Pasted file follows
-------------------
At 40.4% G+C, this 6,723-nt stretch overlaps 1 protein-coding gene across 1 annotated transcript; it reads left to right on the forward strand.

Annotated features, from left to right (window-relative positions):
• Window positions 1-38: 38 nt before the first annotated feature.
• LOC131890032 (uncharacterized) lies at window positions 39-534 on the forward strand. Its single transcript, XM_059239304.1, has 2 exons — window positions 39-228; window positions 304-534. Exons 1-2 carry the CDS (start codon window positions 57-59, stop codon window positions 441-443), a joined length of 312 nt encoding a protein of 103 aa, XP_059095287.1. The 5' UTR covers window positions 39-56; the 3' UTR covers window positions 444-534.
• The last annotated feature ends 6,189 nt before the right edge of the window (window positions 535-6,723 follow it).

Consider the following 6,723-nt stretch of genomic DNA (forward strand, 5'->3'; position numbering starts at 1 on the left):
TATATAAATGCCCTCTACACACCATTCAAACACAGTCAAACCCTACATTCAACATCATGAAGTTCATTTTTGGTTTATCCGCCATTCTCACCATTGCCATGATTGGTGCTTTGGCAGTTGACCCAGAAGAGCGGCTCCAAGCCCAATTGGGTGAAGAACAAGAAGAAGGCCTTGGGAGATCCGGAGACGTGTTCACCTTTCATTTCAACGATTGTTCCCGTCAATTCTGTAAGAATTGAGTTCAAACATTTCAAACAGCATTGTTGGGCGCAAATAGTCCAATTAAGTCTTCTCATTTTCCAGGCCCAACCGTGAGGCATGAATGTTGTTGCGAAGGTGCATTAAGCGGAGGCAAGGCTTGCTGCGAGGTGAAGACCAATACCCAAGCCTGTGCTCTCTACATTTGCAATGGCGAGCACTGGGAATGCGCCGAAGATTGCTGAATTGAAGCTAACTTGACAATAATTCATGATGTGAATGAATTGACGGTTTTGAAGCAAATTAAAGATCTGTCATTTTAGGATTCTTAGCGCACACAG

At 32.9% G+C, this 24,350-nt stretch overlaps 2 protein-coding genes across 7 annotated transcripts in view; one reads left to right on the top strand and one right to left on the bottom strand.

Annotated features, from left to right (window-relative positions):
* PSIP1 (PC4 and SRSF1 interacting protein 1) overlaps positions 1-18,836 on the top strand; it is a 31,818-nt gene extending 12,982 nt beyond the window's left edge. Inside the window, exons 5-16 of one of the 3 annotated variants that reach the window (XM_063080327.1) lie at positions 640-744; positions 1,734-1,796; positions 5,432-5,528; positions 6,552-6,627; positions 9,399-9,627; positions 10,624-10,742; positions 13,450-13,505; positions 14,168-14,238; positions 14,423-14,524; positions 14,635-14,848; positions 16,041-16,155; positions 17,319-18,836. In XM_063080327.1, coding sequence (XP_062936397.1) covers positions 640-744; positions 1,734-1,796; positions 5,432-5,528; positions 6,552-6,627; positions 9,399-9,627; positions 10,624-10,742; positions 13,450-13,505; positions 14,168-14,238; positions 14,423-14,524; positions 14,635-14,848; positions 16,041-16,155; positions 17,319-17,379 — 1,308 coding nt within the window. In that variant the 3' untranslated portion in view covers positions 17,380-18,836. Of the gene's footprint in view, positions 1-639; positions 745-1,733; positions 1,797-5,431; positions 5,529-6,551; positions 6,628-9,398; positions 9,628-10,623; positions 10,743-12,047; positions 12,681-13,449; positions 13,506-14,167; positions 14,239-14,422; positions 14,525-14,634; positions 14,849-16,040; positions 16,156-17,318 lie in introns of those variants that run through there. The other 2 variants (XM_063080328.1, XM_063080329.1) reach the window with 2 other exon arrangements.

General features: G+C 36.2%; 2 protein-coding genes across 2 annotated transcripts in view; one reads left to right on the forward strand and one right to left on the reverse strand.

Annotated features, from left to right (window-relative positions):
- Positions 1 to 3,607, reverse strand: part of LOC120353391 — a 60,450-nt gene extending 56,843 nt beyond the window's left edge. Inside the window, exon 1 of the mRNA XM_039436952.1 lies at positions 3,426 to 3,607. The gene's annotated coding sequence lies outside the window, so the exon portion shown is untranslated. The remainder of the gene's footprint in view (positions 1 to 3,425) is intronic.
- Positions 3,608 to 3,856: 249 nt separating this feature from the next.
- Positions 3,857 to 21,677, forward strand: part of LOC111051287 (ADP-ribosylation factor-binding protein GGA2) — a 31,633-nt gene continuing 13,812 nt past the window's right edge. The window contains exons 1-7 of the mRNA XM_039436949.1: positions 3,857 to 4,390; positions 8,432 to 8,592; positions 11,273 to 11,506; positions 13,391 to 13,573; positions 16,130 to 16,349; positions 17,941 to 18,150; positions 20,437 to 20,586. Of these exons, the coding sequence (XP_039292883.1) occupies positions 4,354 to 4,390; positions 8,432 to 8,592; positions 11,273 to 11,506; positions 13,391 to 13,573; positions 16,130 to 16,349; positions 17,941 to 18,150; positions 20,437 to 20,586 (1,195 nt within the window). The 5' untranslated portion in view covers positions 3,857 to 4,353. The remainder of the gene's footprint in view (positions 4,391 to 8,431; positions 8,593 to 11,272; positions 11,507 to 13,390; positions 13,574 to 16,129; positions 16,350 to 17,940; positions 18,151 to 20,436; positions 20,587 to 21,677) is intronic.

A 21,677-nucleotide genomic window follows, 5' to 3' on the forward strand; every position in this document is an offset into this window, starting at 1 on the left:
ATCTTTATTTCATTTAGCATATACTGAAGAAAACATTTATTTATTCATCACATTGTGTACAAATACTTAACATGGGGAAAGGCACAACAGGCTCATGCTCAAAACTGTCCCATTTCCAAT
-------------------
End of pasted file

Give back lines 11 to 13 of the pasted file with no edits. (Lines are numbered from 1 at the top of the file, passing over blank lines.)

General features: G+C 36.2%; 2 protein-coding genes across 2 annotated transcripts in view; one reads left to right on the forward strand and one right to left on the reverse strand.

Annotated features, from left to right (window-relative positions):
- Positions 1 to 3,607, reverse strand: part of LOC120353391 — a 60,450-nt gene extending 56,843 nt beyond the window's left edge. Inside the window, exon 1 of the mRNA XM_039436952.1 lies at positions 3,426 to 3,607. The gene's annotated coding sequence lies outside the window, so the exon portion shown is untranslated. The remainder of the gene's footprint in view (positions 1 to 3,425) is intronic.